When I started this campaign in March 2011 I expected it to last about three months. Eight months, and 45 moves, later it ended in grand style. It was my third attempt at running a PBEM, but the first one I felt confident enough to include as part of my two year old solo 1813 campaign. It would prove a much greater success than I had dared to hope.
The first PBEM was an attempt to run the solo campaign using exactly the same rules, but handing control of the two commander in chief and eight corps commanders to player I had never met and recruited over the internet. It came as no surprise that it did not work well. It ended early and in a shambles. But I did learn a lot of valuable lessons. Most important was that I could not just hand over control of the whole campaign and expect it to work. I would have to keep control of the direction of the campaign and I would have to ensure that if a player dropped out it would not throw the campaign into disorder.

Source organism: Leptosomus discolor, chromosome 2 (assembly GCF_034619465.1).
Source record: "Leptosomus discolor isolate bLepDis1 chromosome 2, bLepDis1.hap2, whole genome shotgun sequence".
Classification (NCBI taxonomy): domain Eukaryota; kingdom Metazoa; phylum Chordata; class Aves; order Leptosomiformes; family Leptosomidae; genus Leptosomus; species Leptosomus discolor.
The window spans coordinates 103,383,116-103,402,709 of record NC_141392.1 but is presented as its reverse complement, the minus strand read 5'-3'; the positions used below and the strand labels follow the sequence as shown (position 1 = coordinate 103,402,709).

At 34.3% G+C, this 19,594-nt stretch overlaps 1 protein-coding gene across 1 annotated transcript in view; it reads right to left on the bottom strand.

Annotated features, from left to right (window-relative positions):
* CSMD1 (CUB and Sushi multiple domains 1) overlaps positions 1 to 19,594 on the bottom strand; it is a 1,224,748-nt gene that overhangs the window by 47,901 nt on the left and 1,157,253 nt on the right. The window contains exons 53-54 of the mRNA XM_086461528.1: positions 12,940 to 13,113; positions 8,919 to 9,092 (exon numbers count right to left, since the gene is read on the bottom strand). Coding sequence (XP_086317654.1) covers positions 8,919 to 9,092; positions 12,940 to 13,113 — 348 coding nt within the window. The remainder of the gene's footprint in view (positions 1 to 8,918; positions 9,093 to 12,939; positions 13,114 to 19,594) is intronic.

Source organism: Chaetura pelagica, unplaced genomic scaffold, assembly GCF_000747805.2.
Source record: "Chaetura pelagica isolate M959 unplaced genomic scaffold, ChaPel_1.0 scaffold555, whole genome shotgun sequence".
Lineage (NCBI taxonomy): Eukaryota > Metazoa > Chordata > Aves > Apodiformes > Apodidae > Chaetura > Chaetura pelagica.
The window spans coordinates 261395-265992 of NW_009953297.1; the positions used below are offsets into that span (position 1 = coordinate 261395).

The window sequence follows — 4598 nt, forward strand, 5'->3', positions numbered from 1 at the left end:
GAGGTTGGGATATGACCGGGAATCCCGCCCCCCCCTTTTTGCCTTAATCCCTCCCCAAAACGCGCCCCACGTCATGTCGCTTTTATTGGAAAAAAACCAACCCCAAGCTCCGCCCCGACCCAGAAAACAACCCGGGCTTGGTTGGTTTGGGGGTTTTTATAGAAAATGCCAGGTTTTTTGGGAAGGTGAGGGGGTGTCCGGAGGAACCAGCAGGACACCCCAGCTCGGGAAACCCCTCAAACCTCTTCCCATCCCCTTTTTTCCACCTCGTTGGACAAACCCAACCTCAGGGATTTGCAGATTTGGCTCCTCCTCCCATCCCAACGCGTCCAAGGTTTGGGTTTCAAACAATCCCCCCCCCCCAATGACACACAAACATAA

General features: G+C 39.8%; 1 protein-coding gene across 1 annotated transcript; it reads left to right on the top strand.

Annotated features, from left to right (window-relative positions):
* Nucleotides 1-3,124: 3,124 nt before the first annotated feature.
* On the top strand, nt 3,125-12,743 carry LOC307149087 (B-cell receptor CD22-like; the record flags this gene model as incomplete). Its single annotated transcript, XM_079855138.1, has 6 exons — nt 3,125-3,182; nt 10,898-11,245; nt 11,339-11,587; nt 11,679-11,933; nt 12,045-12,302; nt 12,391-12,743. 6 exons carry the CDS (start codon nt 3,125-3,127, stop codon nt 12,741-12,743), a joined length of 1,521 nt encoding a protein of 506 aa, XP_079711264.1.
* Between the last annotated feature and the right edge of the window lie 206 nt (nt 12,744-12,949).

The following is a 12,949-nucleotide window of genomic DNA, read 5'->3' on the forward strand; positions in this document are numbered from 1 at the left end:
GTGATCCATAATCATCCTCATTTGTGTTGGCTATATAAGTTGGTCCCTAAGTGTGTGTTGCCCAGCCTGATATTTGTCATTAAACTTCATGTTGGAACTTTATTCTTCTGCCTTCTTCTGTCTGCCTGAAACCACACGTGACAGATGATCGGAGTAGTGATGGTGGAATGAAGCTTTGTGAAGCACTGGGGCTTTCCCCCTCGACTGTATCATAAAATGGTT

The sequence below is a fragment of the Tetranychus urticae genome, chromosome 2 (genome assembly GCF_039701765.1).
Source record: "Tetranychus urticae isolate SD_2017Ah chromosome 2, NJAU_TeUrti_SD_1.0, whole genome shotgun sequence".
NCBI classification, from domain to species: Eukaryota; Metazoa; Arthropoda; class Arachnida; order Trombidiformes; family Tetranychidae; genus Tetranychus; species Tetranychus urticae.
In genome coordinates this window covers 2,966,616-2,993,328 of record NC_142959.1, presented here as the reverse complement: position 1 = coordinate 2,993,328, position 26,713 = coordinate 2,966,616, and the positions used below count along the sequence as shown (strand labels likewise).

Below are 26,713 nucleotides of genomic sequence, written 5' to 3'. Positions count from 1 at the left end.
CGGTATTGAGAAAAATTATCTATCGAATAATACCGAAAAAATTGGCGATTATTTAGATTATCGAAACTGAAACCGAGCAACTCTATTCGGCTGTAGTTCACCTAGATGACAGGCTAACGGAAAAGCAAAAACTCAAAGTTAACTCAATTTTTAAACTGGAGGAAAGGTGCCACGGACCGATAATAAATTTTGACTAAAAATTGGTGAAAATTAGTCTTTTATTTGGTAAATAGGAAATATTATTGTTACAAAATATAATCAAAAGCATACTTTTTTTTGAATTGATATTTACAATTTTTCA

So for the second PBEM I played the role of both commander in chief, and restricted PBEM command posts to corps commanders. It worked much better, but I soon found that the solo campaign rules did not allow sufficient choice to make it enjoyable and challenging for the corps commanders. Again I learned a lot of lessons, and now felt it was time to try a “proper” campaign.
The Hanover campaign was the result. It worked smoothly from the start and the players obviously enjoyed it because five of the original eight remained with it to the end. By sending an umpire report to each player at the end of each move I could keep control of what was happening. And if a player dropped out I could easily replace him by taking command myself until I found a replacement. The umpire report was an update on each corps at the end of each turn, and it contained everything needed to take command of the corps.